What do you do for fun?
Cooking and cycling, but not at the same time.

What’s your biggest regret?
That I went to a high school that had low expectations and did not know how to get the best out of me.

Tell us about someone you’ve always admired.
I find Winston Churchill fascinating. He is that combination of flawed genius and inspirational leader.

What are the best and worst things about your job?
My work with and for constituents, trying to help solve their problems, is the best thing. The worst? Westminster can be a lonely place.

If you were universities minister for a day, what policy would you introduce?
I would want to make sure that the health and well-being of students and staff was a priority.


Christine Ennew has been appointed the next provost of the University of Warwick. Professor Ennew, who is currently provost and chief executive of the University of Nottingham’s Malaysia campus, will take up the position in August. One of her roles will be to lead on the development and delivery of academic strategy. She will also chair the committee responsible for oversight of academic developments and resources. “I am delighted to…play a key role in supporting and developing the full academic life of one of the UK’s leading universities,” she said.

An expert on child migration, who served as a lead researcher on a project examining the current refugee crisis, has recently been appointed reader at Edge Hill University. Zana Vathi, from the department of social sciences, was involved in research looking at the strain put on developing countries such as those in the Western Balkans, through which migrants are travelling to reach developed nations.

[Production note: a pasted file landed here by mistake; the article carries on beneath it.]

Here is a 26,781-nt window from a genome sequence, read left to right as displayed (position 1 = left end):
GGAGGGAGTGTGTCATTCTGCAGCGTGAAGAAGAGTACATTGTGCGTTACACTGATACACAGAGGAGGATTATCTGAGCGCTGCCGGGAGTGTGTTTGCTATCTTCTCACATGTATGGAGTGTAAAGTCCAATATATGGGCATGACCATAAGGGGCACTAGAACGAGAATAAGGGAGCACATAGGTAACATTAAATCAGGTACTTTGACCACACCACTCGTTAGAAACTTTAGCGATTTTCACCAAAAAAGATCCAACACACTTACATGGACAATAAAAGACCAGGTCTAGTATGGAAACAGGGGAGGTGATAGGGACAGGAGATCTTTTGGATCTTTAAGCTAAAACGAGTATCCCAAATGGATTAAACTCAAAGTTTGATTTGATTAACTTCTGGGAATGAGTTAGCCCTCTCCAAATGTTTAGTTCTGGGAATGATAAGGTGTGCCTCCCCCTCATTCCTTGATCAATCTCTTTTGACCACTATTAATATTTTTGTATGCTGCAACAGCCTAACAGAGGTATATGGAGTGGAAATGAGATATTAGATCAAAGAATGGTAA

Leeds Beckett University has appointed five professors to its Faculty of Arts, Environment and Technology. Dorothy Monekosso joins as professor of computer science from Bournemouth University, Jiamei Deng joins from Kingston University as professor of artificial intelligence, control and energy, Robert Shail moves to the university from the University of Wales Trinity Saint David as the first professor of film, Hissam Tawfik arrives as professor of computer science – he previously worked at Liverpool Hope University and the University of Salford – and Simon Morris joins from Teesside University as professor of art.

Iain Robertson has joined the University of the Highlands and Islands Centre for History team as a reader. He is currently reader at the University of Gloucestershire.

The University of Bedfordshire has made Hugh Martin its new secretary and deputy registrar. He joins from the London School of Economics, where he was chief of staff to the director and president.


Print headline: HE & me